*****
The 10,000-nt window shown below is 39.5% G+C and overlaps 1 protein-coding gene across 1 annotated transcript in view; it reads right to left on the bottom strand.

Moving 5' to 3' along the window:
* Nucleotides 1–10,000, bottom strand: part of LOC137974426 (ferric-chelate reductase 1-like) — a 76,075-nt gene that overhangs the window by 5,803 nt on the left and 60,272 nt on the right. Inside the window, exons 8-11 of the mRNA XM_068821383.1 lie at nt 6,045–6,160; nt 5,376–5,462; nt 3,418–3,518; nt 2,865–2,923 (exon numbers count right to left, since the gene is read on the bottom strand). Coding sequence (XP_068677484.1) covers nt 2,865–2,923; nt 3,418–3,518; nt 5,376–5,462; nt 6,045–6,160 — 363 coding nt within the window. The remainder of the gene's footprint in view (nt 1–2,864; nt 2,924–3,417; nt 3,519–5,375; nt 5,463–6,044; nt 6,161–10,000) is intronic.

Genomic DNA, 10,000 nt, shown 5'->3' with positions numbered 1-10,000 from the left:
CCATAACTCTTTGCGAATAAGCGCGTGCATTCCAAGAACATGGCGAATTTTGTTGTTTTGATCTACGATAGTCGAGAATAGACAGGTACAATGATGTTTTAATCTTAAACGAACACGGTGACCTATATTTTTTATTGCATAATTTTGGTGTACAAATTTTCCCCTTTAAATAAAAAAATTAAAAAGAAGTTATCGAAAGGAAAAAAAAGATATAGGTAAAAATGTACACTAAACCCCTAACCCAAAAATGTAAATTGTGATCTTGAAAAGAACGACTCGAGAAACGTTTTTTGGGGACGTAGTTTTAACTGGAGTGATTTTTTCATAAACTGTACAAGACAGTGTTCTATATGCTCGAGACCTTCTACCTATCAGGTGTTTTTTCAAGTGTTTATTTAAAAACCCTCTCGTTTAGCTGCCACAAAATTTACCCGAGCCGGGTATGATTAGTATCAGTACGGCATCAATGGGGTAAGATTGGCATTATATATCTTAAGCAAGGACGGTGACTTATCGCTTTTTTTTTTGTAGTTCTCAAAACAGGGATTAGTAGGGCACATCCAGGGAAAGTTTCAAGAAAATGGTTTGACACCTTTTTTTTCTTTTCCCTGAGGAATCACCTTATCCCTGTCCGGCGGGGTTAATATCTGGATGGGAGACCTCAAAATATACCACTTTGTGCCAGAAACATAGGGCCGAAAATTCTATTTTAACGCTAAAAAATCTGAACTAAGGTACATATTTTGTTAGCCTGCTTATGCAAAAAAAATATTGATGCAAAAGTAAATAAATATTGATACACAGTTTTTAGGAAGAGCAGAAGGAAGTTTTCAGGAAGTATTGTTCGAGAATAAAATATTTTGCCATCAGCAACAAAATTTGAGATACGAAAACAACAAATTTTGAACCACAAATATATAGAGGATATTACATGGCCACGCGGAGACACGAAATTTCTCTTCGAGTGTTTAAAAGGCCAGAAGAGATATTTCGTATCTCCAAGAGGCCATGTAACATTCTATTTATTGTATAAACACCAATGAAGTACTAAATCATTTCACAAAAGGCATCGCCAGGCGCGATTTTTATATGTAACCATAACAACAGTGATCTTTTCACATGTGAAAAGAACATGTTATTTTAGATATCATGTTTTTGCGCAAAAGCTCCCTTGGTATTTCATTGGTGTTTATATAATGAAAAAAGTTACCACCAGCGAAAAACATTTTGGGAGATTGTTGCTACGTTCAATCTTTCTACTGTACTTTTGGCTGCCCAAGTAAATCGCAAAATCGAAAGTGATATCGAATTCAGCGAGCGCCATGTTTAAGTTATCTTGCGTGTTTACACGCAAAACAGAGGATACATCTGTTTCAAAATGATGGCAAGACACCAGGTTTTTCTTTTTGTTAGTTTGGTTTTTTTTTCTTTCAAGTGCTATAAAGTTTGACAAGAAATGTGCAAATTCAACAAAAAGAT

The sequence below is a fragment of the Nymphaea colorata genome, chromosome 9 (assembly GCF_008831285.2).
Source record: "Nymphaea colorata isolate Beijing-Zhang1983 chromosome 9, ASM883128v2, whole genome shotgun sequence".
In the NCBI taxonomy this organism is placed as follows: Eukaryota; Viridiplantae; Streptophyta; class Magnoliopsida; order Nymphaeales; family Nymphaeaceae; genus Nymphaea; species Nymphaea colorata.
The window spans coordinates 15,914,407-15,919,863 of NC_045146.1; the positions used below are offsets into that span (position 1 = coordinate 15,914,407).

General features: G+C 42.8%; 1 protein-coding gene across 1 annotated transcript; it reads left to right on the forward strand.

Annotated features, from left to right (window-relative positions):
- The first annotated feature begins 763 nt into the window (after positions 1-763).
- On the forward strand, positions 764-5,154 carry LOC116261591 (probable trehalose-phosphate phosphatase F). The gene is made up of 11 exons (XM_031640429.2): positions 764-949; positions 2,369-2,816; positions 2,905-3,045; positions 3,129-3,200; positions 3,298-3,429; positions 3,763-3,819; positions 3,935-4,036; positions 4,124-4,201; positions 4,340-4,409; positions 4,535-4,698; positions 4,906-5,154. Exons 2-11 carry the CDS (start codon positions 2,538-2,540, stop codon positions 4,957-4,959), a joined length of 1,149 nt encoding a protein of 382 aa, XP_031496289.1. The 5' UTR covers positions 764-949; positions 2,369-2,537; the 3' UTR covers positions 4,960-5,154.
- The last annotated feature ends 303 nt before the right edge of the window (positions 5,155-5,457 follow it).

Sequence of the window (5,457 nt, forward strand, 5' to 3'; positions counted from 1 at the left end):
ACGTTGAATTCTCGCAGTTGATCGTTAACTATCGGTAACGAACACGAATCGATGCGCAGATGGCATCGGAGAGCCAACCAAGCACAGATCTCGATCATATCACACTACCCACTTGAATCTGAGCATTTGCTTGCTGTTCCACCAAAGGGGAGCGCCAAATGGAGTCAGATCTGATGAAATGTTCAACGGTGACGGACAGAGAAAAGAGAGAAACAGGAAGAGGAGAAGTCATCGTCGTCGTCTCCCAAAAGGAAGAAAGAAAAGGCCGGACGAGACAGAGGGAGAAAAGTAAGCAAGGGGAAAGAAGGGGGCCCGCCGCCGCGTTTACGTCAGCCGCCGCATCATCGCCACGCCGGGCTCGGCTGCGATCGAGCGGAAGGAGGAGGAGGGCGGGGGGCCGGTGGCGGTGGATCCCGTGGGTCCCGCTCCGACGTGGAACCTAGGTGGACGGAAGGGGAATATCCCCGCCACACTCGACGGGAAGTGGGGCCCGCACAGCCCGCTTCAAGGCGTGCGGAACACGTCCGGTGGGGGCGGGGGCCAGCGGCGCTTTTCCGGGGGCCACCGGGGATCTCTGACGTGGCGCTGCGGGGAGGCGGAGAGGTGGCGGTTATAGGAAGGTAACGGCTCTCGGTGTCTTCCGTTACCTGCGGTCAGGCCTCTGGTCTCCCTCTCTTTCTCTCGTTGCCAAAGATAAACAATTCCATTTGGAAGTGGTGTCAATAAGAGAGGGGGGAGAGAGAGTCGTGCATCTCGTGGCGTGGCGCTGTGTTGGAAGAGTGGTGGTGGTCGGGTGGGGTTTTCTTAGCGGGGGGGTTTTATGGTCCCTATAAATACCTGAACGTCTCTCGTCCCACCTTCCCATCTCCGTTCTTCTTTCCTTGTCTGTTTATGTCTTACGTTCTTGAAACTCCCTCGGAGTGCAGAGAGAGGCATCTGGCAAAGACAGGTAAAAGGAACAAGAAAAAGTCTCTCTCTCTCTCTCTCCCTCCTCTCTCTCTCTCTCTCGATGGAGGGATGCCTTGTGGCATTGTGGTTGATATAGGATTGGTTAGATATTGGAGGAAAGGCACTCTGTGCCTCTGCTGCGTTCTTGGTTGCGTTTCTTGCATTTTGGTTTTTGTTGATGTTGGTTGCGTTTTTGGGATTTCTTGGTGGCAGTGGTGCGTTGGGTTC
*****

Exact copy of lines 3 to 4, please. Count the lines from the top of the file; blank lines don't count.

* Nucleotides 1–10,000, bottom strand: part of LOC137974426 (ferric-chelate reductase 1-like) — a 76,075-nt gene that overhangs the window by 5,803 nt on the left and 60,272 nt on the right. Inside the window, exons 8-11 of the mRNA XM_068821383.1 lie at nt 6,045–6,160; nt 5,376–5,462; nt 3,418–3,518; nt 2,865–2,923 (exon numbers count right to left, since the gene is read on the bottom strand). Coding sequence (XP_068677484.1) covers nt 2,865–2,923; nt 3,418–3,518; nt 5,376–5,462; nt 6,045–6,160 — 363 coding nt within the window. The remainder of the gene's footprint in view (nt 1–2,864; nt 2,924–3,417; nt 3,519–5,375; nt 5,463–6,044; nt 6,161–10,000) is intronic.

Genomic DNA, 10,000 nt, shown 5'->3' with positions numbered 1-10,000 from the left: